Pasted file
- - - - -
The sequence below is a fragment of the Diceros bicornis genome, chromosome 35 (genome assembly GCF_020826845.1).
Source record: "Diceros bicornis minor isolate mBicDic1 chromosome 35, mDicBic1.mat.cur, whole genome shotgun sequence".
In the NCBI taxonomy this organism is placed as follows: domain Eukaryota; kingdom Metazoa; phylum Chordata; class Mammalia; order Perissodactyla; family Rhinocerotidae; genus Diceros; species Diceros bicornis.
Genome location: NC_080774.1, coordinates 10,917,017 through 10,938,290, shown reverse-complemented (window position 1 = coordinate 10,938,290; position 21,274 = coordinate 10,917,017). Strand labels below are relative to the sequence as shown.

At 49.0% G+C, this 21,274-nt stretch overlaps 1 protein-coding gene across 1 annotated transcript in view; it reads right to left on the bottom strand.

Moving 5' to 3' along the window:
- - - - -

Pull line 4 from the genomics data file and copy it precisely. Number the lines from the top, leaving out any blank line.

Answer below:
Genome location: NC_080774.1, coordinates 10,917,017 through 10,938,290, shown reverse-complemented (window position 1 = coordinate 10,938,290; position 21,274 = coordinate 10,917,017). Strand labels below are relative to the sequence as shown.